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Until now, one of the rarest elements on Earth was required to make generators that produce electricity from heat: tellurium. Professor Gabi Schierning from the Faculty of Physics at Bielefeld University, Germany; together with colleagues from the Leibniz Institute for Solid State and Materials Research IFW Dresden, Germany; the University of Houston, Texas, U.S.; and the Harbin Institute of Technology, China; has now shown that there is another way and that such generators can be made from more sustainable materials. All materials are based on more readily available elements such as magnesium and antimony.

“Finding alternatives to tellurium is very important for the applicability of thermoelectronics,” says Professor Schierning. She conducts research on thermoelectric materials and devices in the Thin Films and Physics of Nanostructures group. Thermoelectric generators convert heat – primarily waste heat released into the environment during power generation – into electrical energy. In the process, charge carriers have a greater thermal velocity at high temperatures than at low ones. When there is a temperature difference in thermoelectric materials, the charge carriers move from warmer to colder areas. As a result, they generate a usable electrical voltage.

The technology could be used to make waste heat partially usable again, Schoerning says. “When fossil fuels are burned, much of the energy produced is lost as waste heat,” the physicist explains. “By generating additional electricity from this waste heat, greenhouse gas emissions, for example, could be reduced.”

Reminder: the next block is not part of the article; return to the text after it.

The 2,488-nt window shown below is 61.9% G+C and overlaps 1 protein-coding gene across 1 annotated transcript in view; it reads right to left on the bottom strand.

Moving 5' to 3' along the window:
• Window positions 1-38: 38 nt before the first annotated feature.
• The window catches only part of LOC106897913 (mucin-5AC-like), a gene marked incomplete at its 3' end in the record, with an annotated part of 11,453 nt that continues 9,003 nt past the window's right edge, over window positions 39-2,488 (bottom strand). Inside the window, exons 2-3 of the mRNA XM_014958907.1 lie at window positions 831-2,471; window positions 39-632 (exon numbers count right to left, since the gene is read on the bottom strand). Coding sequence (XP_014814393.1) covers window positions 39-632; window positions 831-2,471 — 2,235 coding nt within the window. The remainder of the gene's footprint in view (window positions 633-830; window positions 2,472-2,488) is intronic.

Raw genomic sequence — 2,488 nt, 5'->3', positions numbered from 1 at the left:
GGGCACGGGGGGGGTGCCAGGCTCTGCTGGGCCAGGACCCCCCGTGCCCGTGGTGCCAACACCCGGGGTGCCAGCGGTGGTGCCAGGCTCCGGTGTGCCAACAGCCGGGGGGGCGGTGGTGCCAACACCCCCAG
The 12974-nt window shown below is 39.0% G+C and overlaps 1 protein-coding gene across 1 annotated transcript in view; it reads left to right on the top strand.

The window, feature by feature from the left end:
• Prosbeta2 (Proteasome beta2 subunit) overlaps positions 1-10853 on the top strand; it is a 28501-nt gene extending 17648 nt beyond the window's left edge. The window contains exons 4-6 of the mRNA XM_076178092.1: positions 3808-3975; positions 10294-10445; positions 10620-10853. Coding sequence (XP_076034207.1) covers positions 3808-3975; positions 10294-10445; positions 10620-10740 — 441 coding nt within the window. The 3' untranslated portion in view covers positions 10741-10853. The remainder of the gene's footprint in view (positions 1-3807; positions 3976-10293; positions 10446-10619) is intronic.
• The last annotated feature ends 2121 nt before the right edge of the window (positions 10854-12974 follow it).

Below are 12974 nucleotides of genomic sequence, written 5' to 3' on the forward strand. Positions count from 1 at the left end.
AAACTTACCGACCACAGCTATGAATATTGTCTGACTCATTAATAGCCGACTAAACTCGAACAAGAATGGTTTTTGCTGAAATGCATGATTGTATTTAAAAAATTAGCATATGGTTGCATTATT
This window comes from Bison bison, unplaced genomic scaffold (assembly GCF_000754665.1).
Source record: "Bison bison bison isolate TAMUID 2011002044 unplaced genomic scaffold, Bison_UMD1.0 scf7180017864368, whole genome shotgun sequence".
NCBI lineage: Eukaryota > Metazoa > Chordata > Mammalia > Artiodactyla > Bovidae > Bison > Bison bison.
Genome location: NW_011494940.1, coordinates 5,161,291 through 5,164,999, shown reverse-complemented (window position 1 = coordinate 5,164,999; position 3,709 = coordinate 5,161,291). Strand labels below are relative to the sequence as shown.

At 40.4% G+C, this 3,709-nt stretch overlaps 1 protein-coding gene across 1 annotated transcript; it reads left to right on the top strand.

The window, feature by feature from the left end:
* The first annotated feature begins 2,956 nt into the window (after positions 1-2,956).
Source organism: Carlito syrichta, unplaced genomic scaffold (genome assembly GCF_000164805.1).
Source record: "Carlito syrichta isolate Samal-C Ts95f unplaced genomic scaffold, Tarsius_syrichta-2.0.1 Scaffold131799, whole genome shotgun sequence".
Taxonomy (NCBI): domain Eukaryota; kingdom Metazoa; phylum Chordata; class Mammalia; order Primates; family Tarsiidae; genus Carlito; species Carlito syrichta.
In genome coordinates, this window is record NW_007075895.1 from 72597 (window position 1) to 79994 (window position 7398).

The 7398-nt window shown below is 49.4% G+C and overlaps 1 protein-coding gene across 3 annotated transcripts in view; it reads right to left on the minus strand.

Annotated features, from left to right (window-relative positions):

Components based on magnesium and antimony

Waste heat is generally hot, up to about 250 degrees Celsius. In this range, modules made of tellurium-based materials efficiently convert heat into electricity. “The goal is to find materials that are similarly efficient but more abundant in the Earth’s crust and therefore less expensive – increasing the chance that the technology will become marketable,” Schierning says. She and her colleagues used chemical compounds based on the elements magnesium and antimony for their study. “It has been known for some time that such compounds are suitable materials for thermoelectronics. Until now, however, it could not be shown that they could also be used to make functioning thermoelectric devices. We have now succeeded in doing so.”

In their studies, the researchers first synthesized thermoelectric materials. To do this, they ground all the components into a fine powder and compressed them under heat. They then used these materials to fabricate the module. For this, Dr. Pingjun Ying and Dr. Ran He of the Leibniz Institute for Solid State and Materials Research IFW Dresden optimized both the synthesis of the materials and the structure “so that the device can generate electrical energy as efficiently as possible, which depends, for example, on the layering of the material or the geometric structure of the module,” they explain. The result of the research was that the magnesium-based devices were just as efficient as the tellurium-based ones.

The researchers published the results of their work in the journal Nature Communications.

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